His decision to deny most of Trump’s most controversial statements drew the ire of Democrats and served as the basis for a new Clinton attack ad that contradicted those denials. 

At the same time, the strategy worked in that Pence didn’t have to fight a losing battle onstage, re-litigating every questionable statement Trump has made. Instead, he stayed on message, often pivoting to a criticism of Clinton.

While Trump fell into traps laid by Clinton, who responded with scripted attack lines, Pence used Democratic vice presidential nominee Tim KaineTimothy (Tim) Michael KaineDemocrats face increasing pressure to back smaller COVID-19 stimulus Rick Scott tests positive for coronavirus Grassley tests positive for coronavirus MORE’s canned lines against him.

Republicans are hoping that on Sunday, Trump can take a page from his running mate’s book. 

Be prepared

Trump reportedly didn’t practice much ahead of his own debate. That backfired, as he found out primary and general election debates are completely different animals.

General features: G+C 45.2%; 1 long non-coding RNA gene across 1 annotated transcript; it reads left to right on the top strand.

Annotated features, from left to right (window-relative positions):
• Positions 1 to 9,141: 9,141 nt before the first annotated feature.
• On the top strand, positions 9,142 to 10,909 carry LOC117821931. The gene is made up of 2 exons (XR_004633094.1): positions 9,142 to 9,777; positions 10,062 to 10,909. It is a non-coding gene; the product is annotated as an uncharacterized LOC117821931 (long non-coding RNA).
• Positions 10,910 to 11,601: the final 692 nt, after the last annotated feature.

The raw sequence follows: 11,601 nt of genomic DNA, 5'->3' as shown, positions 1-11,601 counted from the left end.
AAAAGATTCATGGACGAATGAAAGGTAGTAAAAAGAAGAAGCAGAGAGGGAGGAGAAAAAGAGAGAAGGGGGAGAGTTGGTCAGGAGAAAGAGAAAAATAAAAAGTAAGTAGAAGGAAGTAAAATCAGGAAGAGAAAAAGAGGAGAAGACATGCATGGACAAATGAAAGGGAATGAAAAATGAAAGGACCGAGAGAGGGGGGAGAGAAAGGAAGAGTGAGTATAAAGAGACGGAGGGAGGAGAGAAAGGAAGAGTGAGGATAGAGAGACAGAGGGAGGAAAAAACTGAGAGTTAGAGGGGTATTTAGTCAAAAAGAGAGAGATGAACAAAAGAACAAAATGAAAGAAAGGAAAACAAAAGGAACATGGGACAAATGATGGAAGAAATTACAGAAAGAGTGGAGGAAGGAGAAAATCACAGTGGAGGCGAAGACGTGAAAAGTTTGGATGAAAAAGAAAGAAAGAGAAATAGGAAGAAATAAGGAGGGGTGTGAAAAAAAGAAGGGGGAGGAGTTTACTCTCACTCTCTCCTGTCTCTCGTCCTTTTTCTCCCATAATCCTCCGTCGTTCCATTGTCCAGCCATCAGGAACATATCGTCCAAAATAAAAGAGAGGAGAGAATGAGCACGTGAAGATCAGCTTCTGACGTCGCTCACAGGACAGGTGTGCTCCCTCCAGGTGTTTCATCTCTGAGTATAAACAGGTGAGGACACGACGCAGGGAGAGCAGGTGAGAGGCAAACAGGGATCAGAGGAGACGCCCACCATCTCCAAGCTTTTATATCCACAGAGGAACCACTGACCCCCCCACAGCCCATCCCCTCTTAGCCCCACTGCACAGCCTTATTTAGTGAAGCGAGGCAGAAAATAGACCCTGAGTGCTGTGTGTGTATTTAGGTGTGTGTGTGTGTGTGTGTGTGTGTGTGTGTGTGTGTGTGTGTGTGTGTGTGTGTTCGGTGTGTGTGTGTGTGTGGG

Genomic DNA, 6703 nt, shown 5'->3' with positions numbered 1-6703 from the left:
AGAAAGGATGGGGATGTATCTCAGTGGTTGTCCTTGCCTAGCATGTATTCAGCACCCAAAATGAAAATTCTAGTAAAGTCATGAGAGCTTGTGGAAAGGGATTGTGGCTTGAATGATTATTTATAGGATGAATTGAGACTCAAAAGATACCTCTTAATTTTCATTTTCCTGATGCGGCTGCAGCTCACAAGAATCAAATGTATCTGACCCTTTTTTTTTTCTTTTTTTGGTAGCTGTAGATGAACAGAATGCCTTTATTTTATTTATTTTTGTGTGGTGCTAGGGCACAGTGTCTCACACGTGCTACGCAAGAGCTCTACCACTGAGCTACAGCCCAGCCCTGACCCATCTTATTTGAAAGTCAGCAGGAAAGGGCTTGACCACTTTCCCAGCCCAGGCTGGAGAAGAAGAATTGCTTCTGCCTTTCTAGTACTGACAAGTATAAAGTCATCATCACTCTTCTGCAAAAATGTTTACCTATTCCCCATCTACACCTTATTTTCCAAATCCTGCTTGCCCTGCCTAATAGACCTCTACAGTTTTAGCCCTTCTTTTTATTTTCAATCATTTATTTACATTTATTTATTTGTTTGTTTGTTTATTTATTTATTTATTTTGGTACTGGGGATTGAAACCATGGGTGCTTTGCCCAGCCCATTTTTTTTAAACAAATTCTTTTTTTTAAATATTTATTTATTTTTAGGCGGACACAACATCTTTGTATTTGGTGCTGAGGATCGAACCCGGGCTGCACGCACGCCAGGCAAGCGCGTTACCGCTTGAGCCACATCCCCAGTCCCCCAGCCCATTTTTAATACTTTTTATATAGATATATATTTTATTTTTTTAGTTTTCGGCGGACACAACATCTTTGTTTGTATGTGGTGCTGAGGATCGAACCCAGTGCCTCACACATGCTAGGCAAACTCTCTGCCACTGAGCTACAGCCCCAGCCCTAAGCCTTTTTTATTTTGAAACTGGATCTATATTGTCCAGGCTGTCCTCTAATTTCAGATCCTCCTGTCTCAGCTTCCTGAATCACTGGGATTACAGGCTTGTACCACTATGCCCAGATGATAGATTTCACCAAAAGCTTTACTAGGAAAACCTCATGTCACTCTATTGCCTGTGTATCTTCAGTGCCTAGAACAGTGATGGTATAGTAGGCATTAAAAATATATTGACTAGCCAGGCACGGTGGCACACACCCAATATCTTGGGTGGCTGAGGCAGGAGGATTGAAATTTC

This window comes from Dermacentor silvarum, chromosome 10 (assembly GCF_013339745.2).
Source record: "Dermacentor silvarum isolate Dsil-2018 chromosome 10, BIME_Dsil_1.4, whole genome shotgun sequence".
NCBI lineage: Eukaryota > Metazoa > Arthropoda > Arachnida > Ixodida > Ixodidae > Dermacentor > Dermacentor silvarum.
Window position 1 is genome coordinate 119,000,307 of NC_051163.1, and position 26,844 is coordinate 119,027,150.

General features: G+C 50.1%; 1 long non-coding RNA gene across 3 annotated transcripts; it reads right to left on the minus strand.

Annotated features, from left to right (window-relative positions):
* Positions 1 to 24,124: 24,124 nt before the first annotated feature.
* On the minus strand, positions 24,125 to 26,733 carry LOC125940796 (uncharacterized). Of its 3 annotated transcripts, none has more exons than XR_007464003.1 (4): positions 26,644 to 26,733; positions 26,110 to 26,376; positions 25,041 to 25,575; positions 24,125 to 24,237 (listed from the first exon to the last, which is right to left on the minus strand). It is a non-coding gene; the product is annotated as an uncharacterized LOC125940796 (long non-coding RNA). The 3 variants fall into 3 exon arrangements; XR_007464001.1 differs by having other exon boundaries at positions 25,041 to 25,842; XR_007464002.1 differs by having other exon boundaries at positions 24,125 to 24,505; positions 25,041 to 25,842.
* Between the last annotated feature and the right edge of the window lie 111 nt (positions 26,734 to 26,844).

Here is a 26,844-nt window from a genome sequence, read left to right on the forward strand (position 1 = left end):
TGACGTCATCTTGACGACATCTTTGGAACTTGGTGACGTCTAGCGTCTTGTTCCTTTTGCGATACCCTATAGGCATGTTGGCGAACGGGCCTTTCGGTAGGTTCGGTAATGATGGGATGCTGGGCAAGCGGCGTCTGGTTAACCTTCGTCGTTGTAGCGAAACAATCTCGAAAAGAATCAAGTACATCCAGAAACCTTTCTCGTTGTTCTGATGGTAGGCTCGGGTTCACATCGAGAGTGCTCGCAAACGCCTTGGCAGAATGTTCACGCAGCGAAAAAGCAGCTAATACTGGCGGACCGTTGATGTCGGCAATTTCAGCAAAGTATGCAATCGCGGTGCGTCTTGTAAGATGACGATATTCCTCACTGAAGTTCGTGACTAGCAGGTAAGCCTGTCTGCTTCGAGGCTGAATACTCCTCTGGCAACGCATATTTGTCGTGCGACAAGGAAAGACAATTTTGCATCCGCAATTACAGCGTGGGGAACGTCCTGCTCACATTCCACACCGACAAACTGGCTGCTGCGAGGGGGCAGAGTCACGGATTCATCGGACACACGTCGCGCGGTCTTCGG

During the primaries, a crowded stage allowed Trump to land pointed blows and retreat into the background, limiting lengthy policy discussions. 

That’s not possible in a one-on-one scrap, and especially not in the town hall format that will be used Sunday in St. Louis.

There are signs that Trump is devoting more time to practicing for the debate this time.

Most notably, on Thursday night, Trump will take part in a town hall-style event in New Hampshire.

But while his early public schedule has him off the trail in the 48 hours before the debate, Trump added an appearance Saturday at an event with Speaker Paul RyanPaul Davis RyanPaul Ryan calls for Trump to accept results: 'The election is over' Bottom line Democratic anger rises over Trump obstacles to Biden transition MORE (R-Wis.).